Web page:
"After silence, that which comes nearest to expressing the inexpressible is music." (Aldous Huxley, Music At Night)
As a musician by nature and education, I agree. And as a song leader/cantor at my local parish, I have recourse to invoke St. Cecilia.
"He who sings prays twice." (Attributed to St. Augustine of Hippo)
I can remember two occasions when this seemed to be true.
The first was when I was the director of the Sanctuary Choir at St. John's Lutheran Church, Sioux City, IA. It was the Sunday after the first Gulf War started. The piece I selected for that day was the round "Dona Nobis Pacem". The choir's performance was satisfactory. The silence afterward summed up nicely what the congregation had in mind and heart.
The other was when I was a member of the Concert Choir at Minnesota State University, Mankato. During a spring tour we had arranged for a rehearsal at the Cathedral of Our Lady of Perpetual Help, Rapid City, SD. We pulled out Franz Beibl's "Ave Maria" (a setting of the Angelus) and sang through it. I think it was the best we had ever done with it. Nobody wanted to break the silence after we finished. I couldn't help but think, "Folks, we didn't sing; we prayed." Ora pro nobis, indeed.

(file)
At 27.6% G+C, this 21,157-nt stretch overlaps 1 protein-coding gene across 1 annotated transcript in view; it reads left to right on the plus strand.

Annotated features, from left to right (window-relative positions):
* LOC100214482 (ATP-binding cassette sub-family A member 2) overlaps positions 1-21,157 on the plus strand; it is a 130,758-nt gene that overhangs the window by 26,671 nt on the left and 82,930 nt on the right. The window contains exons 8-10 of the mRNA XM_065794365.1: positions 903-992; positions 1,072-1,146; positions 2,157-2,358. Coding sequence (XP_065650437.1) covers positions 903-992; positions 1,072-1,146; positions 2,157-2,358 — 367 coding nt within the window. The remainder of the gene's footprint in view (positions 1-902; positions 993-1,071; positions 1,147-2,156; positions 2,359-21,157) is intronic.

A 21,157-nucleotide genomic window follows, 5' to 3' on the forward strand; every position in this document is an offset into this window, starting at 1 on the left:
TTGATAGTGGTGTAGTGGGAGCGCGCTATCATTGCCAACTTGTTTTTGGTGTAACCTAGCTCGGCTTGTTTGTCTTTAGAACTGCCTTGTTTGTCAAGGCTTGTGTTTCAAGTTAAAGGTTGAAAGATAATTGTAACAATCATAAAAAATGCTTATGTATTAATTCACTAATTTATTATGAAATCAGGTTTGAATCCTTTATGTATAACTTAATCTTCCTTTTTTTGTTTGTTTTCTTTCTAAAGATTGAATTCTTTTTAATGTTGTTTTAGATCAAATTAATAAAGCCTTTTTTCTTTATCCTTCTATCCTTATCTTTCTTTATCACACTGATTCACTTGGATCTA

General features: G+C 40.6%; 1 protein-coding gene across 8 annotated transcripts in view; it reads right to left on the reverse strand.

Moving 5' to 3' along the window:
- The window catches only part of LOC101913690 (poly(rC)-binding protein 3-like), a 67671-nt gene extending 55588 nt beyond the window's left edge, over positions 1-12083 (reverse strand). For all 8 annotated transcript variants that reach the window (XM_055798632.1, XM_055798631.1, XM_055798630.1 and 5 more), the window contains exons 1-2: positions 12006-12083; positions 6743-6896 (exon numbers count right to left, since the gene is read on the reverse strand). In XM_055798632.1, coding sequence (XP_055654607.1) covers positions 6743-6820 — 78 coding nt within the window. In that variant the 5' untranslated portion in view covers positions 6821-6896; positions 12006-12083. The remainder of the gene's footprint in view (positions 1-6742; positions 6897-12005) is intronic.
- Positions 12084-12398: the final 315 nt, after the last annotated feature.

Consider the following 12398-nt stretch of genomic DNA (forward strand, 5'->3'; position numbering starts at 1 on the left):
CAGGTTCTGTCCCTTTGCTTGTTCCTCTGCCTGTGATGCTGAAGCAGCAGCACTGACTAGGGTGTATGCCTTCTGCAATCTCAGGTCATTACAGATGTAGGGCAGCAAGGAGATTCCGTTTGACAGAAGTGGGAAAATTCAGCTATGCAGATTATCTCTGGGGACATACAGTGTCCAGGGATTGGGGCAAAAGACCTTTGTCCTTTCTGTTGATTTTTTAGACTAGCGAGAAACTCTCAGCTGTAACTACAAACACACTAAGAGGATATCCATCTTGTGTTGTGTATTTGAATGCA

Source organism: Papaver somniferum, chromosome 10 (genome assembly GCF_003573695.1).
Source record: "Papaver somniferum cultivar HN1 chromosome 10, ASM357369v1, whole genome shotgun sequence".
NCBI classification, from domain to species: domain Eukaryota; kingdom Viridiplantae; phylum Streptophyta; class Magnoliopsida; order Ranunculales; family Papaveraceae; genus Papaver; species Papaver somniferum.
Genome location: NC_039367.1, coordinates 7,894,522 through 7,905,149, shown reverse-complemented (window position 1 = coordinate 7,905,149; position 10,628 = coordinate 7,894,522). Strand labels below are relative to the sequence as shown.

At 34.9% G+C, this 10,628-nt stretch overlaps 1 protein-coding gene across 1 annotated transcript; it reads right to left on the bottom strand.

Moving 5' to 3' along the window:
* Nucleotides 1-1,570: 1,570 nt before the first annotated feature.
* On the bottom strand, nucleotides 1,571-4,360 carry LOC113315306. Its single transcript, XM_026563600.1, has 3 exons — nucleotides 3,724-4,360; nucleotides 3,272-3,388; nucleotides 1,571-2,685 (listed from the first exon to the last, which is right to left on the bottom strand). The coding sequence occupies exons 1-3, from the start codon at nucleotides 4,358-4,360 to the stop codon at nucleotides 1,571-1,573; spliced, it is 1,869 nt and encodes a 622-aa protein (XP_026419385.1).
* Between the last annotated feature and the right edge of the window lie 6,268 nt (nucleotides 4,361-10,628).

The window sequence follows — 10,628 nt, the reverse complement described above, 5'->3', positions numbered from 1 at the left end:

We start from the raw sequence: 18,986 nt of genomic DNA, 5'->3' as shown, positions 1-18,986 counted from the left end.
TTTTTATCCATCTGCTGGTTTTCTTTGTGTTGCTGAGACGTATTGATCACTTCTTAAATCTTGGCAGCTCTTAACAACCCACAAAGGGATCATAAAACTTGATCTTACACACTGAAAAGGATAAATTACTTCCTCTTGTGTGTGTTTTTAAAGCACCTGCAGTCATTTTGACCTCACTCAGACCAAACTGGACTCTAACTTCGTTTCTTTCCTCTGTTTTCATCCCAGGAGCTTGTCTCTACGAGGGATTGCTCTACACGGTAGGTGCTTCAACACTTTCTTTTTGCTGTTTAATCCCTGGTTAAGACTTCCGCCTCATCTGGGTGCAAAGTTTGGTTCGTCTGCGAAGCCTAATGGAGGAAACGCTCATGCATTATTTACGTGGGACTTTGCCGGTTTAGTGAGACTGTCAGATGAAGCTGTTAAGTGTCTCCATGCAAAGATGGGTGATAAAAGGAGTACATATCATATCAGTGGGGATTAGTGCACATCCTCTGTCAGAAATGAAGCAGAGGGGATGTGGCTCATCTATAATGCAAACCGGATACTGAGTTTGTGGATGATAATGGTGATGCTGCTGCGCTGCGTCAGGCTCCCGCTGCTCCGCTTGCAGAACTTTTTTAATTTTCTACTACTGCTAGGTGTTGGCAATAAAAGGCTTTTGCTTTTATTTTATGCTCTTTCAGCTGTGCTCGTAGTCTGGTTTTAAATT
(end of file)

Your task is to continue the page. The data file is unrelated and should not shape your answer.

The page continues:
"Music hath charms to soothe the savage breast,/To soften rocks, or bend a knotted oak." (William Congreve, The Mourning Bride)
John Dryden (who converted to Catholicism later in his life) wrote two odes related to the power of music: A Song For St. Cecilia's Day, 1687 and Alexander's Feast. There's also a little history lesson about festivals on this day.
"If music be the food of love, play on,/Give me excess of it that, surfeiting,/The appetite may sicken and so die." (William Shakespeare, Twelfth Night)